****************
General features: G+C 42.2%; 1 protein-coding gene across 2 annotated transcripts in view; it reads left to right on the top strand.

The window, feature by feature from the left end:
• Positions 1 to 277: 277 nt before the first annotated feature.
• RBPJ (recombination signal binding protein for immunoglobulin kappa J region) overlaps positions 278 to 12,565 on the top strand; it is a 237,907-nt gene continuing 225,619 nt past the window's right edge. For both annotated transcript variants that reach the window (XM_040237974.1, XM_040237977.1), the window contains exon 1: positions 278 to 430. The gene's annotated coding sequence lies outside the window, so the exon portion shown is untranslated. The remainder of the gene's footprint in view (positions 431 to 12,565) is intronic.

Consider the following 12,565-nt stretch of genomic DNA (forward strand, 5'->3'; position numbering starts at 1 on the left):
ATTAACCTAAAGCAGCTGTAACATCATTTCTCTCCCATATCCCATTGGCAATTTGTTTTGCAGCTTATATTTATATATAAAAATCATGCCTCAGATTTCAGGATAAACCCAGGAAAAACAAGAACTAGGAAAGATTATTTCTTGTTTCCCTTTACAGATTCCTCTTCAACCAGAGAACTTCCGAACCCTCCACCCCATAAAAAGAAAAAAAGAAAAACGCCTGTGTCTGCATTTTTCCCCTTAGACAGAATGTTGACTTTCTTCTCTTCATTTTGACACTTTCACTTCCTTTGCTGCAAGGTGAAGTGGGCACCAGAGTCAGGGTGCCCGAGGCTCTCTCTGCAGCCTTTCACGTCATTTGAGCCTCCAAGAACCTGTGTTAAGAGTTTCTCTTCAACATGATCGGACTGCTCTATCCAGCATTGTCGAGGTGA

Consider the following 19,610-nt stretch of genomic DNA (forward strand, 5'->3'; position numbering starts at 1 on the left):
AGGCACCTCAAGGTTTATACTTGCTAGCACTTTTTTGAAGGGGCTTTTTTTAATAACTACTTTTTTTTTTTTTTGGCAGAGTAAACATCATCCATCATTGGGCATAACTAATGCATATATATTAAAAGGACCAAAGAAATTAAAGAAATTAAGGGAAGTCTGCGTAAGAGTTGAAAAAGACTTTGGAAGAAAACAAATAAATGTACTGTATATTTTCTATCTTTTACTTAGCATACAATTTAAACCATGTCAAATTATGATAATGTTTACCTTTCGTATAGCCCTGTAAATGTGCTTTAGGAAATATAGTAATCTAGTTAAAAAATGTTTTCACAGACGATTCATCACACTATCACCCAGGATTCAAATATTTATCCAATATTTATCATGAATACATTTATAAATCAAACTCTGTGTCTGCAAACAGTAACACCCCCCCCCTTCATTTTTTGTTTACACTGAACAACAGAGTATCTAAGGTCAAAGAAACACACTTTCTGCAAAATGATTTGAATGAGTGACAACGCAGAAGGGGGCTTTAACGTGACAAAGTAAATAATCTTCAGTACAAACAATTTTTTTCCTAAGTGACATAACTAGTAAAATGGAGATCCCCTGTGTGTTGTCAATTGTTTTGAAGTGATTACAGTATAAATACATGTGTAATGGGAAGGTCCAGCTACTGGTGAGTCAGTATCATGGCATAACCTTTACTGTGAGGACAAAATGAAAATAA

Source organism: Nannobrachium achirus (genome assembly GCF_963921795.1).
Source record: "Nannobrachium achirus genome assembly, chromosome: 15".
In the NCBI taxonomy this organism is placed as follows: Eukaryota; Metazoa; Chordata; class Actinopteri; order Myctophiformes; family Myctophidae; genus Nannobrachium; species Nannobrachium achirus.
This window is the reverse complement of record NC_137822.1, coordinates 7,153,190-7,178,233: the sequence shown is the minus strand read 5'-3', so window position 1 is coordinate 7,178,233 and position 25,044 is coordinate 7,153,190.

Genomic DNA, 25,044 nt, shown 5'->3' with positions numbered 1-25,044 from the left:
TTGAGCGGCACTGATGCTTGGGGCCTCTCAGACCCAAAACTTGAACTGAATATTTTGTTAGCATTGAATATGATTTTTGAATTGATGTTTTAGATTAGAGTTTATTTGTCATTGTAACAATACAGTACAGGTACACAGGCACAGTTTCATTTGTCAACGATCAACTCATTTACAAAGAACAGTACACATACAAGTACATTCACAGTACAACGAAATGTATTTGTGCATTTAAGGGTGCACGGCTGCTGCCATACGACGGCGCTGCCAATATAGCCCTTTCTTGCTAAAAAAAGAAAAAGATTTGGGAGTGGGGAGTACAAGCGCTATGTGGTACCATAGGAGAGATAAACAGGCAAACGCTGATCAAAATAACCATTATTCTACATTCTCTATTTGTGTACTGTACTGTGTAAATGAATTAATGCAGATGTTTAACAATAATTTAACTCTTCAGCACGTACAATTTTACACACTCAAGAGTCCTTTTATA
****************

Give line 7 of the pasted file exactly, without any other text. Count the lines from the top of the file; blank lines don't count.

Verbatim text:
Consider the following 19,610-nt stretch of genomic DNA (forward strand, 5'->3'; position numbering starts at 1 on the left):